The Small Hall Band came about in 1995, formed by the Marronis and a few, like-minded, traditional music-playing families who were keen to provide what the local authority provision, by its very nature, could not provide; ie, the integral involvement of parents, the regular opportunities to perform and a strong social bonding element. With members ranging from seven to 17, the band is open to all youngsters interested in learning and playing traditional music, while parents continue to be strongly involved as musicians, organisers – and, naturally, transport facilitators. It is very much a labour of love on the organisers’ part – there are no fees or funding involved, with the band earning its keep through concerts and ceilidhs.
A generation or two on, SHB members have honed their performance skills in more than 100 different venues – many of them the eponymous small halls across south-east Scotland, Northumberland and beyond. Numerous former members have now become established professional musicians, including Innes Watson, Lori Watson, Carly Blain, Lilias Kinsman-Blake, Allan Hyslop, Andrew Waite, Freya Rae and Liz’s daughter Christina Marroni. The SHB even has an even younger offshoot – the Small Hall Bandits, led by an older member, Rebecca Rogers.
One of the original SHB youngsters, the now widely acclaimed Border fiddler and composer Lori Watson, paid tribute to “the volumes of energy and time Liz has given and still gives in supporting, encouraging, creating opportunities, leading, playing and making fun. It gave me years of learning, acceptance and very special memories, I can’t imagine my life without it and I try to pass it on in my own projects. Liz and the Small Hall Band parents created a space where we all felt a bit more brave, a bit more valued and where our music, trad music, mattered.”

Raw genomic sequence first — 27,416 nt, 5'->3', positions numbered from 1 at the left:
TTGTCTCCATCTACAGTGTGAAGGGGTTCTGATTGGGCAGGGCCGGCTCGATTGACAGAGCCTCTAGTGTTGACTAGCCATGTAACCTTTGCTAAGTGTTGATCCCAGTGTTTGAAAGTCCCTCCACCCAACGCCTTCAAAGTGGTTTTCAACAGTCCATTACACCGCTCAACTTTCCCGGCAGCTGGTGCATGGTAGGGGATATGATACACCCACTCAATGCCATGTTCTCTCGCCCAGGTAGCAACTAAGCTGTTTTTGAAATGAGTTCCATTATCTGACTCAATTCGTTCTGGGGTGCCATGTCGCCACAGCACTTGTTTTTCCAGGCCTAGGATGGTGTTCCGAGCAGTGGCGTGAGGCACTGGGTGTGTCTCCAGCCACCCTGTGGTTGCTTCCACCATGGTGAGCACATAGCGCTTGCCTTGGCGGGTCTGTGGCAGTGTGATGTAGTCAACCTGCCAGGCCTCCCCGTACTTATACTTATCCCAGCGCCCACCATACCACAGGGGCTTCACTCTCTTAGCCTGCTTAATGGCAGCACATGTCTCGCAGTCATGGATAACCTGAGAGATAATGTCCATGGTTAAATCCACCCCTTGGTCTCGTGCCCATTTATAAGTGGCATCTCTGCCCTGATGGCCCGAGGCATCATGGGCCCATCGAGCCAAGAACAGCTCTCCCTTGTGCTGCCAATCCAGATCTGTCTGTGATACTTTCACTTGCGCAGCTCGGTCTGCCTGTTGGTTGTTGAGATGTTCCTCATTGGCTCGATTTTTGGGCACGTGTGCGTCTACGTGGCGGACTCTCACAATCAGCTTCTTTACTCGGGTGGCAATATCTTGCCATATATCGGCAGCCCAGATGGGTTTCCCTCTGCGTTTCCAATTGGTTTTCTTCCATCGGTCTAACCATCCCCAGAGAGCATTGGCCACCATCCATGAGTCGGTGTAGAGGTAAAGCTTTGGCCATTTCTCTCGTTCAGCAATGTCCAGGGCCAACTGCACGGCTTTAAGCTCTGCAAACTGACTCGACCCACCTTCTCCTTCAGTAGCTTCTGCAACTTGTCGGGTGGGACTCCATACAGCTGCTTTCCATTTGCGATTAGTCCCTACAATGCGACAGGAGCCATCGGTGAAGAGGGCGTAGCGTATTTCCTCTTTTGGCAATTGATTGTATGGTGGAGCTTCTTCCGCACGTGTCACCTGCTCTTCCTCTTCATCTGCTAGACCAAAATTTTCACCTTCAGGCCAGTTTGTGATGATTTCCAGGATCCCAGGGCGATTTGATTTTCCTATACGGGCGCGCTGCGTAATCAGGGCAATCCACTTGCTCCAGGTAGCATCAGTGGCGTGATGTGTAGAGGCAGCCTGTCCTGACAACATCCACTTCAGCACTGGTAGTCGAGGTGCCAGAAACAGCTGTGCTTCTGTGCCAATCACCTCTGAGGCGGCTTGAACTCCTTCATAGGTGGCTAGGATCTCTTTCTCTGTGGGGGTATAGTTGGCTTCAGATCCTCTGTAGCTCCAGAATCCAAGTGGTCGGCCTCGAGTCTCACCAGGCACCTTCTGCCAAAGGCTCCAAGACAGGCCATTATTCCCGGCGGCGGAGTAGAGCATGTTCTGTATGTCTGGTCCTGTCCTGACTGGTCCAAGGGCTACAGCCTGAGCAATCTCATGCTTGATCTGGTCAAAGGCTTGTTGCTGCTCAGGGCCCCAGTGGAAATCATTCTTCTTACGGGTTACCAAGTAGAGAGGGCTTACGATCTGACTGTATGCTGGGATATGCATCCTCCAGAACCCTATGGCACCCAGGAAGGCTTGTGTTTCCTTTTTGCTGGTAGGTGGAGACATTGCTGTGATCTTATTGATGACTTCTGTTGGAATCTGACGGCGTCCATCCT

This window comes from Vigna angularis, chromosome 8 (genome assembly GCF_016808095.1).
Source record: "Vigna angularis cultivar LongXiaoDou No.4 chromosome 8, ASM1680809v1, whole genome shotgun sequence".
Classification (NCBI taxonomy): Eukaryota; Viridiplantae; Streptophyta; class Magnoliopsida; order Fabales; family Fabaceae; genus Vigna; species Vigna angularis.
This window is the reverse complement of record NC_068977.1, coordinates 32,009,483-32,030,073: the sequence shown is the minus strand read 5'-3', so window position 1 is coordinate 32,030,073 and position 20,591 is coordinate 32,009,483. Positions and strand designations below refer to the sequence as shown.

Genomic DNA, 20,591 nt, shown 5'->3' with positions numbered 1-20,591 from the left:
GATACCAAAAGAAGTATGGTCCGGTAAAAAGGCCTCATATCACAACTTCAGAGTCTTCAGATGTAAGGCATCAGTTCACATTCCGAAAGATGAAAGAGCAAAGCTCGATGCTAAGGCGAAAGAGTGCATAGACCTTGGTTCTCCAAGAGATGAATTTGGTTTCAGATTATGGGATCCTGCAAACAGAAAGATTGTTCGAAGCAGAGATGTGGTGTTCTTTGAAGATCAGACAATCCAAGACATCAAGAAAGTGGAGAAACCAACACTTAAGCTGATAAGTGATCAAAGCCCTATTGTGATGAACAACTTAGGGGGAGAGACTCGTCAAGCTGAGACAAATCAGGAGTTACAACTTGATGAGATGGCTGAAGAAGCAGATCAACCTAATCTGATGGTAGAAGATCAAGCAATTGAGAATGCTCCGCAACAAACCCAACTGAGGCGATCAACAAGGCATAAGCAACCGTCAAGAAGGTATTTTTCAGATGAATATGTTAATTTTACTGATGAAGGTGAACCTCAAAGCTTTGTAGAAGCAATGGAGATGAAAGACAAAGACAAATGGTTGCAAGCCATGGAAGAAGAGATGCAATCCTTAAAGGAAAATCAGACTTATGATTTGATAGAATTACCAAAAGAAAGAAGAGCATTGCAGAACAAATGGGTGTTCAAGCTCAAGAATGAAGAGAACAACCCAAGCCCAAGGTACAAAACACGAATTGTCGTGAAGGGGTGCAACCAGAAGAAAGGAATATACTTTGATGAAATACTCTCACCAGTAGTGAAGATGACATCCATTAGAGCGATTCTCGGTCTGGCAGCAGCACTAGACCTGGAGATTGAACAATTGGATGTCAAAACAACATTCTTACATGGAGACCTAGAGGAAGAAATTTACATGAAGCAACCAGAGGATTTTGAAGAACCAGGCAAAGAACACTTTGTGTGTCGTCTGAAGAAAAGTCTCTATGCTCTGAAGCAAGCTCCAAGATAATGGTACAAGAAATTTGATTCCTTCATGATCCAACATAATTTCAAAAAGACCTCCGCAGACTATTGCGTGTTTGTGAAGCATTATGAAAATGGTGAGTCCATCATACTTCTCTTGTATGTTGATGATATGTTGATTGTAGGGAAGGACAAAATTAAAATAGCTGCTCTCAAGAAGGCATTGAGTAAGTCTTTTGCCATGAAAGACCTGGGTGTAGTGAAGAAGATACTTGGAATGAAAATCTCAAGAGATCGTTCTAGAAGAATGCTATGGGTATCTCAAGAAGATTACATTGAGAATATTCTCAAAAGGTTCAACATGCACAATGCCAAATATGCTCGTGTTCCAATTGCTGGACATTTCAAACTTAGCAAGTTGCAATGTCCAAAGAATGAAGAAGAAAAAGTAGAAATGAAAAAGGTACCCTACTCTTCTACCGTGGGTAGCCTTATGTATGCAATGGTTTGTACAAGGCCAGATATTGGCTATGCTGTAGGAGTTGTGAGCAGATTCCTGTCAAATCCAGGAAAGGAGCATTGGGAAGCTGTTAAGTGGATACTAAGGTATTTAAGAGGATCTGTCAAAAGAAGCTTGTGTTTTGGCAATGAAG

Lori’s father, Sandy Watson, as one of that original bunch of concerned parents, states: “The Small Hall Band has had an immeasurable and positive effect on traditional/folk music in the region and in supporting young folk in music in general. The effect of and need for community-led groups in music and the arts is well-recognised, especially when local and national government resources are hard to get. These groups do not exist but for the dedication of folk like Liz Marroni.”
Seeing previous SHB members passing on the tradition to new generations of musicians is one of the things that gives Liz greatest satisfaction, “and seeing successive generations of SHB members achieving a fantastic level of musical ability and blossoming into really great young musicians.”
Highlights, she reckons, have included the band’s first ceilidh, at Hexham Youth Gaitherin back in 1999 – “They’ve headlined there every year since” – while others have included gigs at Edinburgh Fiddle festival the Isle of Muck and “really wowing the Shetlanders” in a memorable concert in Uyeasound Village Hall on the isle of Unst, Shetland.